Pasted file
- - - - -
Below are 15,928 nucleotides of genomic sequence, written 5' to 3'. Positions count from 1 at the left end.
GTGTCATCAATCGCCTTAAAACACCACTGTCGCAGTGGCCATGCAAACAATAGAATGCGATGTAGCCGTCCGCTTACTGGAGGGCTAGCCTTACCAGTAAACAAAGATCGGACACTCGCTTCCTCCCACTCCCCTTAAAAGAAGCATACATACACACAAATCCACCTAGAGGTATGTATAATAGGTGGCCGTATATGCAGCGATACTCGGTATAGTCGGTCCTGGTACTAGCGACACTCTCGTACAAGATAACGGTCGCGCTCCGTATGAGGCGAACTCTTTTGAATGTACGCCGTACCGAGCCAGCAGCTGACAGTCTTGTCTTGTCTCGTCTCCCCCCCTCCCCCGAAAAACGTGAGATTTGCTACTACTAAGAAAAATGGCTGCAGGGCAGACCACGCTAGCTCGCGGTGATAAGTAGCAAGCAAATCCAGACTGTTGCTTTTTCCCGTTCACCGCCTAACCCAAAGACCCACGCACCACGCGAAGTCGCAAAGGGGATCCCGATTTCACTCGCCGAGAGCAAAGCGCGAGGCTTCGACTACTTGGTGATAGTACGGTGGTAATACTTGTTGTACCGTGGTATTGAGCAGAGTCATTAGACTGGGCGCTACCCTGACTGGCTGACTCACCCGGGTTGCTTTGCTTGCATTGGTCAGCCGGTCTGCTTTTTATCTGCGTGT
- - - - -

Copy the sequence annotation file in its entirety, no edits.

Below are 15,928 nucleotides of genomic sequence, written 5' to 3'. Positions count from 1 at the left end.
GTGTCATCAATCGCCTTAAAACACCACTGTCGCAGTGGCCATGCAAACAATAGAATGCGATGTAGCCGTCCGCTTACTGGAGGGCTAGCCTTACCAGTAAACAAAGATCGGACACTCGCTTCCTCCCACTCCCCTTAAAAGAAGCATACATACACACAAATCCACCTAGAGGTATGTATAATAGGTGGCCGTATATGCAGCGATACTCGGTATAGTCGGTCCTGGTACTAGCGACACTCTCGTACAAGATAACGGTCGCGCTCCGTATGAGGCGAACTCTTTTGAATGTACGCCGTACCGAGCCAGCAGCTGACAGTCTTGTCTTGTCTCGTCTCCCCCCCTCCCCCGAAAAACGTGAGATTTGCTACTACTAAGAAAAATGGCTGCAGGGCAGACCACGCTAGCTCGCGGTGATAAGTAGCAAGCAAATCCAGACTGTTGCTTTTTCCCGTTCACCGCCTAACCCAAAGACCCACGCACCACGCGAAGTCGCAAAGGGGATCCCGATTTCACTCGCCGAGAGCAAAGCGCGAGGCTTCGACTACTTGGTGATAGTACGGTGGTAATACTTGTTGTACCGTGGTATTGAGCAGAGTCATTAGACTGGGCGCTACCCTGACTGGCTGACTCACCCGGGTTGCTTTGCTTGCATTGGTCAGCCGGTCTGCTTTTTATCTGCGTGT